Personal Rivalries In The Crucible By Arthur Miller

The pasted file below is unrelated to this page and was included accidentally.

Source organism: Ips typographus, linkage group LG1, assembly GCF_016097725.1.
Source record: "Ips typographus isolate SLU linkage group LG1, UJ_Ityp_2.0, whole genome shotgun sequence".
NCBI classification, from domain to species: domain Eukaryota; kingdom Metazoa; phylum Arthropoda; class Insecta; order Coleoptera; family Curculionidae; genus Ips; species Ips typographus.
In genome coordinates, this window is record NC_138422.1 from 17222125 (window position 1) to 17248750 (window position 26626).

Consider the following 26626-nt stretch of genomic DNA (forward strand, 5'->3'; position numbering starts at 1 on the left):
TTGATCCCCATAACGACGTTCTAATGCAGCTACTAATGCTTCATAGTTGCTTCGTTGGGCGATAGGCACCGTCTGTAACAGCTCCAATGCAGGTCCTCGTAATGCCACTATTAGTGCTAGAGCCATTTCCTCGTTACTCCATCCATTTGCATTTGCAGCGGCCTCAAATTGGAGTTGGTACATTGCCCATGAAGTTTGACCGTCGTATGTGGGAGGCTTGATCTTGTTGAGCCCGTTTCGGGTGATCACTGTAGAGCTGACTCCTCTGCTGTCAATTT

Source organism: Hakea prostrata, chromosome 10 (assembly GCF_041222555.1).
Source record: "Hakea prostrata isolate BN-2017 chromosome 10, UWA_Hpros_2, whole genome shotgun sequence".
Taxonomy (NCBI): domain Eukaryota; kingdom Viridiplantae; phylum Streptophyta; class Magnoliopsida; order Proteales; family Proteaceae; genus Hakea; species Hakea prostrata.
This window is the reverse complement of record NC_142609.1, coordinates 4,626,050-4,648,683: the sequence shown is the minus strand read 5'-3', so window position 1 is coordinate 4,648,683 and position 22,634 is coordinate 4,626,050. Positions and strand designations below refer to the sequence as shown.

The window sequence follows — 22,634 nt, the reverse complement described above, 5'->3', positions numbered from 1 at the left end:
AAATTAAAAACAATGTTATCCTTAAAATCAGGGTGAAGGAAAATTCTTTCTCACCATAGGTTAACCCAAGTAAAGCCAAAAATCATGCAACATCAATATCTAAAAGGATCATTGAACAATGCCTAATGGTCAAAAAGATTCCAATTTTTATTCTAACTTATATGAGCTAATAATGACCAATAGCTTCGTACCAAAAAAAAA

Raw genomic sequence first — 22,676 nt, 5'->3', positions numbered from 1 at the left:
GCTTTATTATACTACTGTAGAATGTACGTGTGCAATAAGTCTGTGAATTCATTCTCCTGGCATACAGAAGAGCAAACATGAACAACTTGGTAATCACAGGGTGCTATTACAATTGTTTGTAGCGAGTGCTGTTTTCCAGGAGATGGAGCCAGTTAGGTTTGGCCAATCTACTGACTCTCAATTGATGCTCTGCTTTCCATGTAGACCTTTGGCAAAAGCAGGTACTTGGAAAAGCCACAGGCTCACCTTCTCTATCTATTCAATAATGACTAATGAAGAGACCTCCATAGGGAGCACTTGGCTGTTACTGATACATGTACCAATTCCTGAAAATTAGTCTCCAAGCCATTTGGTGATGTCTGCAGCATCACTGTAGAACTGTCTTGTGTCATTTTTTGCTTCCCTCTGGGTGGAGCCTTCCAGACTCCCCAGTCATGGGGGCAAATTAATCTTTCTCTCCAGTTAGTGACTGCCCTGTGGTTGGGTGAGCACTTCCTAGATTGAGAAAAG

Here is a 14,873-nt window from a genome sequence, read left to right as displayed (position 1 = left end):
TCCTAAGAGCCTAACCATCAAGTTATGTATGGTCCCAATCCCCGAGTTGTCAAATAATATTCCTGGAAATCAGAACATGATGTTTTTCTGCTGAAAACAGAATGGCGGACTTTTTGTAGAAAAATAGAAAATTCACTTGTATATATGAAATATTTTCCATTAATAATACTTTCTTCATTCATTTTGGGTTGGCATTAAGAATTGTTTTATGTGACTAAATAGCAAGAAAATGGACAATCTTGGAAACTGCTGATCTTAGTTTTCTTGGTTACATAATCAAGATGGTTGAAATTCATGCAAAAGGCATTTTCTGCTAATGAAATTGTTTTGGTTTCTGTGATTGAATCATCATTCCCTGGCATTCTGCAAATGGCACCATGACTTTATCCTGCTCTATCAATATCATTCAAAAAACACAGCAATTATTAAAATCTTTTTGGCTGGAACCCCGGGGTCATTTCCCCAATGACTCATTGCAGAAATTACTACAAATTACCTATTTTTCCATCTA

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The love or lust for a specific individual is a common conflict in personal rivalries today. A universal understanding of the term rivalry is the competition for the same objective or superiority in the same field. Many rivalries are established in the chronicles of the Salem witch trials. These often correlate to the lust or love rivalries or personal rivalries between two or more characters. Arthur Miller's timeless classic The Crucible demonstrates the fight between good and evil of rivalries through an engaging plot. Personal rivalries are a major component in the theme of Arthur Miller's play. Loyalty within one relationship, even friendship can cause many rivalries among themselves. When the rumors of witchcraft arose, Reverend Parris was a scapegoat. Many people had rivalries with him regarding their religious ruling, therefore he was an easy target to blame for the incidents. For example, his niece, Abigail Williams was thought to be a witch, and to add to the suspicion, Reverend had full control of her at the time. Reverend assured the people, "No-no. There be no unnatural cause here", realizing he was being attacked because the people did not agree with his ways, he quickly shut down any rumors. They also began to spread false information about his niece which in return would hurt his reputation (Miller 9). Along with Reverend Parris' worrying, he becomes frantic and uneasy. This is seen when he nervously states, "For now my ministries at stake and perhaps

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